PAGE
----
Money Management – August 2016
In this month’s Regular Money Management
- 36% of businesses affected by the national living wage have raised their prices.
- People who rent out property need to be aware of tax changes such as the new rules for deducting costs. 50% of mortgage holders do not currently have life cover.
- A widespread lack of faith in the state pension among the young is leading many to look at other ways of saving.
National living wage not causing job cuts
Employers have responded to the national living wage (NLW) by raising prices rather than cutting jobs.
The new NLW of £7.20 an hour was introduced on 1 April 2016 for workers aged 25 and over.
The importance of Regular Money Management
Of the 500 businesses surveyed by the Resolution Foundation, 35% said the NLW increased their wage bill with 6% describing the increase as large.
A further 16% expect the NLW will increase their wage bill in the future.
Only 14% of businesses used less labour by offering fewer hours, reducing staff or slowing recruitment.
Further findings show that of those affected by the NLW:
· 36% took short-term action by increasing prices
· 29% lowered their profits
· 15% invested in more training
· 12% invested in more technology.
Hourly wage rates
The NLW rate of £7.20 applies to adults aged 25 and over. Most other workers are entitled to the national minimum wage.
Tax changes for renting out property
A number of tax changes apply to individuals and landlords looking to rent out a property. We would suggest a review of your Altrincham estate planning.
The wear and tear allowance was replaced in April 2016 with a relief for landlords to deduct actual costs incurred on replacing furnishings in a property.
The relief will only apply to the replacement of furnishings in a property.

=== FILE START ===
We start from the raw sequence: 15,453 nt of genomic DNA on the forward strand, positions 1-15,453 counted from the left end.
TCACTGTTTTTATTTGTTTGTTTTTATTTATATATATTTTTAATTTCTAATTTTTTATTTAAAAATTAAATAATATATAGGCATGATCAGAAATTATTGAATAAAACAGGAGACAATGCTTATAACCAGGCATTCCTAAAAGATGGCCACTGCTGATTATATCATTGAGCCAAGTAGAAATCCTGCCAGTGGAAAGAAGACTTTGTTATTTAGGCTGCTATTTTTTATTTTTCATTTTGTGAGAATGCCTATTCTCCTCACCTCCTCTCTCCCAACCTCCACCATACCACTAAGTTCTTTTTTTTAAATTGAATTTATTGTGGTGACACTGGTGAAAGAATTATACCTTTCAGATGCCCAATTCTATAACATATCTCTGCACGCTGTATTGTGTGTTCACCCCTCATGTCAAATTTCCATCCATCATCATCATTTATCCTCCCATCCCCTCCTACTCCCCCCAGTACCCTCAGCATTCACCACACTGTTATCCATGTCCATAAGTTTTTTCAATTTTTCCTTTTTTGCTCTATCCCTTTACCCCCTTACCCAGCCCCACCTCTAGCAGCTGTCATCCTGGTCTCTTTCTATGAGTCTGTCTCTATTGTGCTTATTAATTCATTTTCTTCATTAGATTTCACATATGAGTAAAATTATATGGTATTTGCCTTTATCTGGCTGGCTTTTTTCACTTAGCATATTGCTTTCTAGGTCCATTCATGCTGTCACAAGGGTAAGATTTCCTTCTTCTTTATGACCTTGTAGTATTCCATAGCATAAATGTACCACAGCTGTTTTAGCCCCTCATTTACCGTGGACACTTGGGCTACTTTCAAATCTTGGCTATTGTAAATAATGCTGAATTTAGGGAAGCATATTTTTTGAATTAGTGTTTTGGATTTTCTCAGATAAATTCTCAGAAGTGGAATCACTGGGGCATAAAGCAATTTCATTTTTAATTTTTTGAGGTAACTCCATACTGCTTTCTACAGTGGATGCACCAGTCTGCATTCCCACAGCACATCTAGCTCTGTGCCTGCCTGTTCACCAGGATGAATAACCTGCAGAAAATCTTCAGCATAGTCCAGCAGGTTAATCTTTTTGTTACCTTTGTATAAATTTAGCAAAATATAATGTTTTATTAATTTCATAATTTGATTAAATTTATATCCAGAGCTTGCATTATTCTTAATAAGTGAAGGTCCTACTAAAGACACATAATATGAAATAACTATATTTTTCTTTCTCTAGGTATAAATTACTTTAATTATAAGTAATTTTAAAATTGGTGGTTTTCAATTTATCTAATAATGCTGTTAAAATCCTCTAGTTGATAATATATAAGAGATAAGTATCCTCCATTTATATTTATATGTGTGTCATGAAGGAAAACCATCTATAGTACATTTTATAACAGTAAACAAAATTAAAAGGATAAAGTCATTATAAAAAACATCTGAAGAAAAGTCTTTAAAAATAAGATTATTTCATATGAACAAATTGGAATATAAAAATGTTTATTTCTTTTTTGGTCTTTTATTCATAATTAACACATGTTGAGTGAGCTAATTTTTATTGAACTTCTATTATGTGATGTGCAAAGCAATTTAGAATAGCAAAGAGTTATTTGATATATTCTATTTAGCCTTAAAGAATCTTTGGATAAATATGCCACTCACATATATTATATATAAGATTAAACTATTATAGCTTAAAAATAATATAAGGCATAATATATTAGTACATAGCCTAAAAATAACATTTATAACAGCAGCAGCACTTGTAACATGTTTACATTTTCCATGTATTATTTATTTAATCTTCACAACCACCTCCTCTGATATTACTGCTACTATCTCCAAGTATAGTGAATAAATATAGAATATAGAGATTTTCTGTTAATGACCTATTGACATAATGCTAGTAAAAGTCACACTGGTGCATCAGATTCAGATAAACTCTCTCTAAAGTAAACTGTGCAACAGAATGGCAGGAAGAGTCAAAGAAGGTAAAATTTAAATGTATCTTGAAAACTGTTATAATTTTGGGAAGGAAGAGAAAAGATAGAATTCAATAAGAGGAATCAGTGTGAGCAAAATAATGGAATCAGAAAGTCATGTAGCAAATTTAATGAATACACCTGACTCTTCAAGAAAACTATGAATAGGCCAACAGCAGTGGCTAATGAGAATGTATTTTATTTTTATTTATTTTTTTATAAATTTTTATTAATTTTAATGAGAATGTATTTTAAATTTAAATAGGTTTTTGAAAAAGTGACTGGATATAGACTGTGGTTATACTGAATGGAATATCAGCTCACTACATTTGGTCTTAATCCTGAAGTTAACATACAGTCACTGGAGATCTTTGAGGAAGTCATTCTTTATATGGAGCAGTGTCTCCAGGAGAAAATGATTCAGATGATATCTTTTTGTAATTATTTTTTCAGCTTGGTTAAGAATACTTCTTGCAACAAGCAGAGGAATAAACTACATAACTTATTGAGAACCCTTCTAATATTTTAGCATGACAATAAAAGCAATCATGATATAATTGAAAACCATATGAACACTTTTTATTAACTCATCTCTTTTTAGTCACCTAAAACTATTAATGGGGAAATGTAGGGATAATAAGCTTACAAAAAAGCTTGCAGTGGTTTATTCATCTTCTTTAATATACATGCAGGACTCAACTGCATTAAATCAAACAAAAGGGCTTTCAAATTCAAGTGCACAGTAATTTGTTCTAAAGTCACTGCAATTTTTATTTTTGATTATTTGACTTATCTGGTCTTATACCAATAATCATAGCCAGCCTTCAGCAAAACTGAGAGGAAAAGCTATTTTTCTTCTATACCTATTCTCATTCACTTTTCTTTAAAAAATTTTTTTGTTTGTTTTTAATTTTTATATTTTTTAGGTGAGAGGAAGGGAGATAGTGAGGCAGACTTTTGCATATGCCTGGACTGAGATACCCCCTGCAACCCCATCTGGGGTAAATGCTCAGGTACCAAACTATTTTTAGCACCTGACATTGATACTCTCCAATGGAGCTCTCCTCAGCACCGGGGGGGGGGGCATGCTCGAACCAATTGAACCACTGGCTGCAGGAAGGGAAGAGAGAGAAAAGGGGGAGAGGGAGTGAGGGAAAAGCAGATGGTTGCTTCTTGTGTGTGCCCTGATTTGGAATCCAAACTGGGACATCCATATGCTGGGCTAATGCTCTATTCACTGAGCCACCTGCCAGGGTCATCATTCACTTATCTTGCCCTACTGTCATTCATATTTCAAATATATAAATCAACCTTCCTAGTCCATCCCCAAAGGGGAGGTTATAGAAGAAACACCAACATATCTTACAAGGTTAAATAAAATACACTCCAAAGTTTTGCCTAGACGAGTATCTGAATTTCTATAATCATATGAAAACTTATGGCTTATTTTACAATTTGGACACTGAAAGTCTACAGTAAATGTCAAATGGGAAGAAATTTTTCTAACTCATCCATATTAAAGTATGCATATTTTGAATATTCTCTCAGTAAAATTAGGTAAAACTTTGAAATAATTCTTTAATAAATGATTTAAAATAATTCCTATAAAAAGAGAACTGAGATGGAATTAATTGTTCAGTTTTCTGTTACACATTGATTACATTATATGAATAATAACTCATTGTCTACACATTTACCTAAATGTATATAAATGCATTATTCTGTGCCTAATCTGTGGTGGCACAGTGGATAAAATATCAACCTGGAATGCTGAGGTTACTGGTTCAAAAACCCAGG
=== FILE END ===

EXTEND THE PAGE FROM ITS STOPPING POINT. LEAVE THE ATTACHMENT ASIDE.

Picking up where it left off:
Furnished holiday letting businesses and commercial properties are exempt from the relief as they come under the capital allowance.
Landlords will now be able to claim a deduction of the capital costs of replacing furnishings including appliances and kitchenware.
Costs can be claimed on beds and suites, televisions, carpets and flooring and cutlery. Costs can’t be claimed on baths and washbasins, boilers, toilets and kitchen units.
Stamp duty rates on additional properties
Stamp duty land tax (SDLT) is paid on the portion of the property’s value that exceeds the pricing threshold when buying a residential property.
A 3% surcharge on additional property sales including second homes and buy-to-let was introduced in April 2016.
*Properties purchased for under £40,000 and caravans, mobile homes and houseboats are exempt from the higher SDLT rates.
Similar changes have been made to land and buildings transaction tax which applies in Scotland.
Contact the Altrincham IFA Assured Wealth team to find out how these tax changes will affect you.
Half of mortgage holders not insured
50% of mortgage holders have no form of life cover in place.
Scottish Widows reports that 20% of mortgage holders have a critical illness policy and 33% say they couldn’t live on a single income if their partner was unable to work.